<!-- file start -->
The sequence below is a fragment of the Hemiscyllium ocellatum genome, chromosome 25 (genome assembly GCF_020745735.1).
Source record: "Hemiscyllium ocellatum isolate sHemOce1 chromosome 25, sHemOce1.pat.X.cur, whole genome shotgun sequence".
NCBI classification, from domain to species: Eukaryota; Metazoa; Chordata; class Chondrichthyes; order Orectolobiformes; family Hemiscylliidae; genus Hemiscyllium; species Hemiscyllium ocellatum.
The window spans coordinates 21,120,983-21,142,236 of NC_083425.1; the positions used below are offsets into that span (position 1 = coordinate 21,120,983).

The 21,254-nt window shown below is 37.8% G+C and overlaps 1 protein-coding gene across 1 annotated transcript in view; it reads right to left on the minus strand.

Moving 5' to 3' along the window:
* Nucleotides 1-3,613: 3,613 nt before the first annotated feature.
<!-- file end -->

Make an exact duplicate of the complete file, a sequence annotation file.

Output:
The sequence below is a fragment of the Hemiscyllium ocellatum genome, chromosome 25 (genome assembly GCF_020745735.1).
Source record: "Hemiscyllium ocellatum isolate sHemOce1 chromosome 25, sHemOce1.pat.X.cur, whole genome shotgun sequence".
NCBI classification, from domain to species: Eukaryota; Metazoa; Chordata; class Chondrichthyes; order Orectolobiformes; family Hemiscylliidae; genus Hemiscyllium; species Hemiscyllium ocellatum.
The window spans coordinates 21,120,983-21,142,236 of NC_083425.1; the positions used below are offsets into that span (position 1 = coordinate 21,120,983).

The 21,254-nt window shown below is 37.8% G+C and overlaps 1 protein-coding gene across 1 annotated transcript in view; it reads right to left on the minus strand.

Moving 5' to 3' along the window:
* Nucleotides 1-3,613: 3,613 nt before the first annotated feature.